Chinese and Lunar New Year – Its a Family Affair!

Chinese and Lunar New Year – Its a Family Affair!

Part 1 of a CulturalPulse 5-part series on Chinese and Lunar New Year highlights the importance of the annual family Reunion Dinner and the key elements of this global tradition. 


Every year Singtel puts out an annual CNY/Lunar New Year video. This is one of our favourites that shows both the power of tradition and the importance of family.

Part 1 – Its a Family Affair

The most important binding element of Lunar New Year is the strengthening of kinship through the annual reunion of family and friends and paying respects to revered ancestors.

Lunar New Year is celebrated differently all over the world and we asked members of different Asian communities in Australia on the importance of the extended family at this important time.

For Michael Deng, Chairman of Australian Chinese Sports Club, Sydney, the holiday was a very important time for preservation of family and culture:

“As a young child it’s always exciting to meet with your grandparents and family members. These memories remain with you as you grow older. The reunion dinner is where family stories are shared and passed down generation to generation.”

Lunar New Year is officially opened through through a traditional feast featuring members of the extended family who join together at their ancestral home from across China and overseas.

Cecil Huang who represents the 1688 Media Group, based in Melbourne notes that this year will be the first ‘virtual reunion’ for families:

“This is the one time of the year when all family members make an effort to gather together and connect with their elders, usually their grandparents and parents. This year, due to the impact of the coronavirus, we will still celebrate Lunar New Year with families through video calls.”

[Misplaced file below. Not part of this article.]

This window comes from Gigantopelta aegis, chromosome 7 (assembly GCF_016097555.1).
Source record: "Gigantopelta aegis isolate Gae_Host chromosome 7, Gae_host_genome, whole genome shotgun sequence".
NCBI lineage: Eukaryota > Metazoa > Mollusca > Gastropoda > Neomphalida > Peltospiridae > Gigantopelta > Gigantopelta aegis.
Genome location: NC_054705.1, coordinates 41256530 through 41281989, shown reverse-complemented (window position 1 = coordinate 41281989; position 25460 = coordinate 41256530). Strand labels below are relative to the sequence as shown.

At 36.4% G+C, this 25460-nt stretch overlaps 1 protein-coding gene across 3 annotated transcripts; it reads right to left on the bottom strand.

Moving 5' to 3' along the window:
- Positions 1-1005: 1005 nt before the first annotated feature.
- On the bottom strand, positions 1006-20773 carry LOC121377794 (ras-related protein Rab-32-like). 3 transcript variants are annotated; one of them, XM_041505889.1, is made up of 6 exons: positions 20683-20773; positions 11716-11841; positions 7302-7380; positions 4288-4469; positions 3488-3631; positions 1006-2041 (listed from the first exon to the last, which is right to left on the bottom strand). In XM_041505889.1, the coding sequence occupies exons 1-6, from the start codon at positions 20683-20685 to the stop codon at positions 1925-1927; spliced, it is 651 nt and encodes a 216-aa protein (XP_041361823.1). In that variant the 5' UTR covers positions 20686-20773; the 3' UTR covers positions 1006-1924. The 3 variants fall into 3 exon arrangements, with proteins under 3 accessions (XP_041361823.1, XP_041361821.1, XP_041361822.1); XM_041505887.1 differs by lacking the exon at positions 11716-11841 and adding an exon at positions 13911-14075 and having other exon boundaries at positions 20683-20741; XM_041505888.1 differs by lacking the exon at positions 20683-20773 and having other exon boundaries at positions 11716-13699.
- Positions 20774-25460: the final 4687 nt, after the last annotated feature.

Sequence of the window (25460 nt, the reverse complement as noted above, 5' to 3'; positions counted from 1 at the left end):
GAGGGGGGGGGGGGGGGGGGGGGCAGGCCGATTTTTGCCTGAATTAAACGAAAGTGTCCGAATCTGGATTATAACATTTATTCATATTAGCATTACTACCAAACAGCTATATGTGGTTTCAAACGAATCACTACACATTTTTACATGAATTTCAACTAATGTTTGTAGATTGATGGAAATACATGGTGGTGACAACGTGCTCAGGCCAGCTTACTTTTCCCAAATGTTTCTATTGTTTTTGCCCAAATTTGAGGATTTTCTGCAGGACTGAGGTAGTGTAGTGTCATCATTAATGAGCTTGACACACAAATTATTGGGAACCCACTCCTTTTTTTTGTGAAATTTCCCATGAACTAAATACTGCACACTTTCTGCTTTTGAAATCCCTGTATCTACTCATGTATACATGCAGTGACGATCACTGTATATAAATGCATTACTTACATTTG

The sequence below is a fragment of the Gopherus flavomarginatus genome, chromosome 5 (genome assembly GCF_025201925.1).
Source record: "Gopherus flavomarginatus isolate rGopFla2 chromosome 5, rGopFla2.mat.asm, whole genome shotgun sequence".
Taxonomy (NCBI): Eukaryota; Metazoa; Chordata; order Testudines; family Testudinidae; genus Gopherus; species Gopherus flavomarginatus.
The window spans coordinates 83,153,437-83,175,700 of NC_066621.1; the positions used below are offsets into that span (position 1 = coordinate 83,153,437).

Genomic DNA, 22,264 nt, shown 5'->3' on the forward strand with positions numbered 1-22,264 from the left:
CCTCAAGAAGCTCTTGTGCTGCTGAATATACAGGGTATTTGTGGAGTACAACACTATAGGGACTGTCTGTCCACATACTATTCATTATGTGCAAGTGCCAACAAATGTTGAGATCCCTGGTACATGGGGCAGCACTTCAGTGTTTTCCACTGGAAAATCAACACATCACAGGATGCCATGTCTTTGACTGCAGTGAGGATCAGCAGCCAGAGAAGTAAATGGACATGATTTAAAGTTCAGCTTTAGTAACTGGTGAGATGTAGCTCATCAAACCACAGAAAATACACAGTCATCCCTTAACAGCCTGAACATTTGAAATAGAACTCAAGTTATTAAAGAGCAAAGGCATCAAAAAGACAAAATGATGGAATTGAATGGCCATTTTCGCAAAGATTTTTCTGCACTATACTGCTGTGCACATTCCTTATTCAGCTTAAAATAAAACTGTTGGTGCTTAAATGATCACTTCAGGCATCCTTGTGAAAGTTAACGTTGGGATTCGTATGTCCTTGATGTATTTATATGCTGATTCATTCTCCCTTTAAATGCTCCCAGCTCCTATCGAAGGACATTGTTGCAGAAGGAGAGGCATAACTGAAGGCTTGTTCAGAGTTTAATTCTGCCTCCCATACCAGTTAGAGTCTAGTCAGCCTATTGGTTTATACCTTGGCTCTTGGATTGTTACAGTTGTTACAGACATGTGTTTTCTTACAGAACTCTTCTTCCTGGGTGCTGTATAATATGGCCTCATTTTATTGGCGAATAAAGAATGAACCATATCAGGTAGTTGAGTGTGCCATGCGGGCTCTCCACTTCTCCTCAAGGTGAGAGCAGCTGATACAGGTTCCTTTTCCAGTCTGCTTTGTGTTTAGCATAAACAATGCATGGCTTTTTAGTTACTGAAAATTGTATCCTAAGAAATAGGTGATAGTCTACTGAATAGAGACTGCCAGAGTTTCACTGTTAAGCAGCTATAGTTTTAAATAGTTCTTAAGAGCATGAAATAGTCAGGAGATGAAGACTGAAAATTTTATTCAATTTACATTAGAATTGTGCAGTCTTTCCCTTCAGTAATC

Families traditionally pay respect to their ancestors by lighting incense in the home and at the temple and also by worshipping the gods for good health, prosperity, good fortune and to drive away evil spirits.

This year it’s the Ox which will play an important influence on the New Year. In Chinese culture, the Ox is a valued animal because of its traditional role in agriculture. The characteristics of the Ox is hardworking intelligent and honest.

Ancient popular board game Mahjong is also widely played amongst and enjoyed by family members reconnecting.


Chinese Lunar New Year

Mahjong – a scene from movie ‘Crazy Rich Asians’


For Ted Fong President of the Gold Coast Chinese Club, also one of the early founders of ‘Chinatown’ on the Gold Coast and originally from Hong Kong, Lunar New Year has a crucial role in the preservation and passing of ancient traditions:

“Some of our ancient traditions are valued more by the older generations in China Australia and around the world. I still remember how we celebrated when I was a young boy. It is also about teaching our young ones the importance of valuing these traditions.”

Beyond the feats and reconnection the Lunar New Year holiday is important to families for business reasons.

“In Hong Kong businesses close for 3 days and even longer in Mainland China so it really is the only time for families to all come together.” said Mr Fong.

“It’s a time for reckoning as business owners use this time the end of the financial year just before the start of the New Year to calculate their profit and loss for the year and work out whether they will extend their business or not” he added. 

This is not just important for businesses its also important for individuals said Lin K a successful Chinese Australian originally from Chengdu the capital of the Sichuan Province in China.

“It is also a time for individuals to review their own financials, and if they have any outstanding debts owed that these are cleared, before the start of the New Year as a sign of more good things to come.”


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Chinese or Lunar New Year is one of the largest festivals in the world, spanning 15-days and celebrated in China, South Korea, Vietnam and in East Asian diaspora communities across the world.

This year the festival starts on 12 February, 2021 and ends on Friday evening, with the Lantern Festival on 26 February 2021.

Keen to learn more or reach the 1.4 million strong Chinese community or other Asian markets in Australia? Contact our team at [email protected]

Dee Raghavan

Dee Raghavan is the Senior Manager, Engagement Marketing at CulturalPulse. She has a passion for writing, travelling and experiencing other cultures through sport, music, film, art and food. Got a story to tell? Get in touch: [email protected]